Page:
This section also says "A defendant or defendants." The cases have uniformly interpreted these statutes as requiring that when there is more than one defendant in the state court action all of the defendants must be joined or consent to the removal petition. Tri-Cities Newspapers, Inc. v. Tri-Cities Printing Pressmen and Assistants' Local 349, International Printing Pressmen and Assistants' Union of North America, 427 F.2d 325 (5th Cir. 1970); P.P. Farmers' Elevator Company v. Farmers Elevator Mutual Insurance Co., 395 F.2d 546 (7th Cir. 1968); Derry v. Roadway Express, Inc., 248 F. Supp. 843 (D.C. Ky. 1965); McMahan v. Fontenot, 212 F. Supp. 812 (D.C. Ark. 1968); Driscoll v. Burlington-Bristol Bridge Co., 82 F. Supp. 975 (D.C.N.J. 1949). The above cases simply reiterate the general rule promulgated by the Supreme Court of the United States in connection with an earlier Removal Statute. Chicago, Rock Island and Pacific Railway Co. v. Martin, 178 U.S. 245, 20 S. Ct. 854, 44 L. Ed. 1055 (1900).

 The right of removal and the procedure for removal is entirely statutory. Moreover, the removal statutes must be strictly construed and a federal court may encroach upon a state court's right to determine cases properly brought before that state court only with the express authority given by Congress. Shamrock Oil & Gas Corp. v. Sheets, 313 U.S. 100, 108-109, 61 S. Ct. 868, 85 L. Ed. 1214 (1941). Obviously, plaintiff might have invoked the jurisdiction of the federal courts in this action initially, but when the right to remove a case falls under the federal statute, this removal right is dependent on the acquiescence of all of the defendants before plaintiff's choice of the State forum can be circumvented. Edelstein v. New York Life Ins. Co., 30 F. Supp. 1 (D.C.N.Y. 1939); Belcher v. Aetna Life Ins. Co., 3 F. Supp. 809 (D.C. Tex. 1933); John Hancock Mut. Life Ins. Co. v. United Office & Professional Workers of America, 93 F. Supp. 296 (D.C.N.Y. 1950).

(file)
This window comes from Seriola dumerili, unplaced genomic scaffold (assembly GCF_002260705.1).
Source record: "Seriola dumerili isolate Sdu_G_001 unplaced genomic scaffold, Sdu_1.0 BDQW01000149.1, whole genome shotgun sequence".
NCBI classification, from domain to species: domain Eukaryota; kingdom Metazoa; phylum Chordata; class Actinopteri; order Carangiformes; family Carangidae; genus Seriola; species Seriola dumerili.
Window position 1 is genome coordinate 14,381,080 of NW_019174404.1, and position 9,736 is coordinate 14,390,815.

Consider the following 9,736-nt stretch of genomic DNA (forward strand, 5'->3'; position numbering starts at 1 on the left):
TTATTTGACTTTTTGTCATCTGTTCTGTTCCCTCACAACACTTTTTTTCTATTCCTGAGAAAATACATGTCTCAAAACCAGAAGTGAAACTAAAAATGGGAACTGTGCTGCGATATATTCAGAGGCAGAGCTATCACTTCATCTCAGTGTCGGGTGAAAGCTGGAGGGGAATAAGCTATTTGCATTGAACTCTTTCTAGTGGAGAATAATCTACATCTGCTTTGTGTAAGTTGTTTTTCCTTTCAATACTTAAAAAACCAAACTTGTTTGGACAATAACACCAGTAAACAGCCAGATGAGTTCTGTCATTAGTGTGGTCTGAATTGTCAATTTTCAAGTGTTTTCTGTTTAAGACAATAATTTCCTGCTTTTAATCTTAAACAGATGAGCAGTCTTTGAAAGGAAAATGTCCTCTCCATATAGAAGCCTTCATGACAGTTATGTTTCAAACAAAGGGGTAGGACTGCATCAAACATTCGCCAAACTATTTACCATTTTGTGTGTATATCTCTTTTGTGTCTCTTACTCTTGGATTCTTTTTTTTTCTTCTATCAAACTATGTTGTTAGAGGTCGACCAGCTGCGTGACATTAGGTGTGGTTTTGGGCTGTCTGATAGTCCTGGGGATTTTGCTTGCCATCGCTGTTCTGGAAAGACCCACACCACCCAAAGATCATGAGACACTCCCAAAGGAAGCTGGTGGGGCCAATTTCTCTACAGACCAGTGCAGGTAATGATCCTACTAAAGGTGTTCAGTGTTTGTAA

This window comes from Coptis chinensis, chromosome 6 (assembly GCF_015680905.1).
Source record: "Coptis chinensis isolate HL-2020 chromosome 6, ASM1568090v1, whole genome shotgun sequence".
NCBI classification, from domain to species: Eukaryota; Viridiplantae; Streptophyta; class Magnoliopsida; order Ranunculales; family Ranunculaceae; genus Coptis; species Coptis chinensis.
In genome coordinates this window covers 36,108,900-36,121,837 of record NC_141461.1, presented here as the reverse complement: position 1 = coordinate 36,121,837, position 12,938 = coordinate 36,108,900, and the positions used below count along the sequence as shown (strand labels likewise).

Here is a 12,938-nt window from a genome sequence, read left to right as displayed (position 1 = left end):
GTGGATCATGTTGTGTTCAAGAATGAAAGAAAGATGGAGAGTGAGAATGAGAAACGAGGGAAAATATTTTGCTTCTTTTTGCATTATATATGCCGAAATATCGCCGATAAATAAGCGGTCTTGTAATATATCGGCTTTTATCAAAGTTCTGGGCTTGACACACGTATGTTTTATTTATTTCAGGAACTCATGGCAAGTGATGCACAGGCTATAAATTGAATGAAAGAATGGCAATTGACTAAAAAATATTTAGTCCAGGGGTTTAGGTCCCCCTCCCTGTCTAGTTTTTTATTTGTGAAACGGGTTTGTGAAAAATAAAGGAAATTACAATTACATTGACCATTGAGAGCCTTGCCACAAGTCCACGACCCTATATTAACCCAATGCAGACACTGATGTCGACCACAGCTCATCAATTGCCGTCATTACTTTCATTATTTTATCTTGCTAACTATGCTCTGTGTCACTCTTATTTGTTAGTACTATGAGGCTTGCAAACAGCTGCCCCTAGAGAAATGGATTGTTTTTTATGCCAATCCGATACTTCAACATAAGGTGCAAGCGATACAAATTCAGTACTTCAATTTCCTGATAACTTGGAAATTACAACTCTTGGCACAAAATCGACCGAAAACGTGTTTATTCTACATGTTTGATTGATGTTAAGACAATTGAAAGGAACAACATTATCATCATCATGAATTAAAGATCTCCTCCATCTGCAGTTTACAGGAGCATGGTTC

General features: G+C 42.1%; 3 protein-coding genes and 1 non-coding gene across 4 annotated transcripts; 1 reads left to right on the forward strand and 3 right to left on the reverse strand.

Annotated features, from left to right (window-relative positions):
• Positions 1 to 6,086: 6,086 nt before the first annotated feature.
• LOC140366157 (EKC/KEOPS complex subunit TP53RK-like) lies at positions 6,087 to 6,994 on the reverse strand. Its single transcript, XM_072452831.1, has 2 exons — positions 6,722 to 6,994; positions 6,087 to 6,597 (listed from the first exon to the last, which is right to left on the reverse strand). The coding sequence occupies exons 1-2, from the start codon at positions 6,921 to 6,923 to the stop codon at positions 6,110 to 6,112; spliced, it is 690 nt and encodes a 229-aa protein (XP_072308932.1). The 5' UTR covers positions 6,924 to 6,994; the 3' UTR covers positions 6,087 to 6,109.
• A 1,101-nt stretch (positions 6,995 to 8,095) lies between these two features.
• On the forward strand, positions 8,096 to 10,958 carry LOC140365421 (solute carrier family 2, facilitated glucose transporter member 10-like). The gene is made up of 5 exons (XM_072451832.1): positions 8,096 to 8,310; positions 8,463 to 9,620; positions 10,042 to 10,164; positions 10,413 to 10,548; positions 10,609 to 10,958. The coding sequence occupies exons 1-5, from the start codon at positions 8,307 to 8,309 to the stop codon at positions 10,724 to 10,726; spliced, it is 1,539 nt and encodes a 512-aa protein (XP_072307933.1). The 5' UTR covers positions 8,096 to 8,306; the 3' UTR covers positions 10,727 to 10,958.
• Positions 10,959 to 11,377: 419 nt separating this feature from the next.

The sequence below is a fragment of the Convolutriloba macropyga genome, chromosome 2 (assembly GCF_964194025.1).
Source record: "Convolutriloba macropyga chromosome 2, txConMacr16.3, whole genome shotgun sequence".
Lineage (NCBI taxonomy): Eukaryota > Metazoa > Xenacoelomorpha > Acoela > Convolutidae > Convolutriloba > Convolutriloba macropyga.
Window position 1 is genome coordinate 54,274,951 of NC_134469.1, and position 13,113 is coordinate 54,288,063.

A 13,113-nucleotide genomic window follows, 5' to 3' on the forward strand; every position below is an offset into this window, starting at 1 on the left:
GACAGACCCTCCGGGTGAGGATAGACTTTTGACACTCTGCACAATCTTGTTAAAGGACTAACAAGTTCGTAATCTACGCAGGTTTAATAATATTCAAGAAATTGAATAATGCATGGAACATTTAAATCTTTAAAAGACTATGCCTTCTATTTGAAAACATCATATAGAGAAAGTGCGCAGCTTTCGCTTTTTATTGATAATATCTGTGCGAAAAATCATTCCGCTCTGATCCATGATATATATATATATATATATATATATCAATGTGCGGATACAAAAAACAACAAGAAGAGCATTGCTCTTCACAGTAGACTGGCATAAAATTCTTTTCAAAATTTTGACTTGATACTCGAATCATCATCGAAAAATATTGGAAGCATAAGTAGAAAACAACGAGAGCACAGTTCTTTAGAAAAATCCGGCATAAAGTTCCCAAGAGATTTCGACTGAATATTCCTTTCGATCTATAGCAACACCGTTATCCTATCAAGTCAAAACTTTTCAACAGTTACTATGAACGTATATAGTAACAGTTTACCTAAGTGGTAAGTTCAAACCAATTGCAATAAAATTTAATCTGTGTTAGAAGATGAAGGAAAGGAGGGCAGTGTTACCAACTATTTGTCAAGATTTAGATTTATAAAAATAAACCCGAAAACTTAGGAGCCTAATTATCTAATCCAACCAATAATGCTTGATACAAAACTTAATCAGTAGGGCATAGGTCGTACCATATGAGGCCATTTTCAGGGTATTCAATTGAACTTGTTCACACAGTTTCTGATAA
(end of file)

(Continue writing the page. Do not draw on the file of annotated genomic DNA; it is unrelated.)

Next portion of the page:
Furthermore, subdivision (b) of the Removal Statute quoted above specifically provides:

 

Any other such action shall be removable only if none of the parties in interest properly joined and served as defendants is a citizen of the State in which such action is brought.

 This language clearly prohibits removal in a diversity action such as this where one or more of the defendants who were properly joined and served in the State action are citizens of the State in which the action was brought. In this case the defendant Crouse Company, Inc. is a Pennsylvania corporation with its principal place of business in Pennsylvania, and the defendant James G. Crouse is a citizen of Pennsylvania -- the State in which the action was brought. The law is clear as stated in Morrison v. Jack Richards Aircraft Co., 328 F. Supp. 580, 582 (W.D. Okla. 1971):